Present-day kinematics of the eastern Tibetan Plateau and Sichuan Basin: Implications for lower crustal rheology
Stamps, D. Sarah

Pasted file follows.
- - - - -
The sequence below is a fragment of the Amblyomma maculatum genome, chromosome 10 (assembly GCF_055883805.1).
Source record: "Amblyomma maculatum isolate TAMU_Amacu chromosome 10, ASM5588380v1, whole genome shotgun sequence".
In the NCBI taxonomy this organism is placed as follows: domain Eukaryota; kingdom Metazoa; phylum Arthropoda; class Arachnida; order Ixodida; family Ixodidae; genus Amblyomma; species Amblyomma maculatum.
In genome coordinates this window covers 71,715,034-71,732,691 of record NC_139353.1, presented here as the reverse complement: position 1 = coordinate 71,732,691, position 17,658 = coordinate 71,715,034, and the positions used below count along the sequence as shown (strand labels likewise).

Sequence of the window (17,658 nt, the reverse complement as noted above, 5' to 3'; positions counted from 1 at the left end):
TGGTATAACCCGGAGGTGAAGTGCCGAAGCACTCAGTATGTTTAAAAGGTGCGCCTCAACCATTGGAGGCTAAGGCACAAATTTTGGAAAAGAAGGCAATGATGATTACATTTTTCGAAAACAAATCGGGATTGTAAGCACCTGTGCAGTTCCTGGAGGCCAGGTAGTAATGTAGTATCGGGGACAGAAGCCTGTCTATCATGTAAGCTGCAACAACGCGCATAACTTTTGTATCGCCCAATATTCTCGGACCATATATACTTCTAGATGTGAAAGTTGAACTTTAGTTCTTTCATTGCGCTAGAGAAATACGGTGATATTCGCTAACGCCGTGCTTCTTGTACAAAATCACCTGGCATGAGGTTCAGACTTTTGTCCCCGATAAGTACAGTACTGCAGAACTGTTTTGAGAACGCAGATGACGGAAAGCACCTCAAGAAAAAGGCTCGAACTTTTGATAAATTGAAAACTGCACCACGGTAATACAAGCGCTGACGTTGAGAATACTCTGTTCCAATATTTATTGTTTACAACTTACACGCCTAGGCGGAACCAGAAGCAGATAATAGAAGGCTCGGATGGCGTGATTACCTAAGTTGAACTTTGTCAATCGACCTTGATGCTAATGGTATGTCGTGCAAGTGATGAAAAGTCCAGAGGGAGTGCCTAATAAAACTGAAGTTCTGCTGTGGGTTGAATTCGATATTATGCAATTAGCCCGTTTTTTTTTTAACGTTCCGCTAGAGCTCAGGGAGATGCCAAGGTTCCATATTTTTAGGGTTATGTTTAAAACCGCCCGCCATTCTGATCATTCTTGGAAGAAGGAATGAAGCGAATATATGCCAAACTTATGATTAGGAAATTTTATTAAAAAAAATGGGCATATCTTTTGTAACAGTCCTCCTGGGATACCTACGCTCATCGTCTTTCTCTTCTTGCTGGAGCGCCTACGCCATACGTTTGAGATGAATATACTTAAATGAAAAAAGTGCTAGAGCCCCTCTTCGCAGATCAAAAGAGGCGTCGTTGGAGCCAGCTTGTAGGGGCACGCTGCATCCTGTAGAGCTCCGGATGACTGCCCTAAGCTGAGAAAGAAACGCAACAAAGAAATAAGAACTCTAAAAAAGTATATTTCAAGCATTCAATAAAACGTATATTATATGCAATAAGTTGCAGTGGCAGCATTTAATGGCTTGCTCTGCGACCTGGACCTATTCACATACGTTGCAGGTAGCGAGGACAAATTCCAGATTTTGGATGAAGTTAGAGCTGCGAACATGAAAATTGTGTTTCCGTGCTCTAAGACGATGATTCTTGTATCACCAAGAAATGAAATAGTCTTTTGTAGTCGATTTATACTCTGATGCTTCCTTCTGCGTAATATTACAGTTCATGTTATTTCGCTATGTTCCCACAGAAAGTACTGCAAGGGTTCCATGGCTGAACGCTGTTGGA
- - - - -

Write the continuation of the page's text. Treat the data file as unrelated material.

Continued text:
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The Sichuan Province comprises the cratonic Sichuan Basin and the eastern Tibetan Plateau separated by the recently activated Longmen Shan fault zone, thus providing a natural laboratory to study interseismic and postseismic processes. In this work we compute a new regional geodetic velocity solution from most of the continuous Global Navigation Satellite Systems (GNSS)/GPS data available in the Sichuan Province that we assess for transient postseismic deformation. For 11 continuous sites in close proximity to the Wenchuan 2008 event epicenter that were operational during the Wenchuan event we find an average short-term relaxation time of 11 days with maximum amplitude of 6.6mm for the postseismic transient and no resolvable long-term transient. Using tests for block rigidity guided by previous kinematic studies we elucidate a longer-term transient in GNSS/GPS observations collected after the Wenchuan event that spans an extensive region of the eastern Tibetan Plateau. We correct for transients, produce an updated secular velocity field, and revise the kinematics of the region using elastic block modeling. Our results indicate that predicted slip rates are in good agreement with both geological and GNSS/GPS velocity profile-derived results, and we resolve two independent blocks with the expanded GNSS/GPS data set. Our constraints on the spatial extent of long-term postseismic deformation support models of ductile lower crust in the eastern margin of the Tibetan Plateau.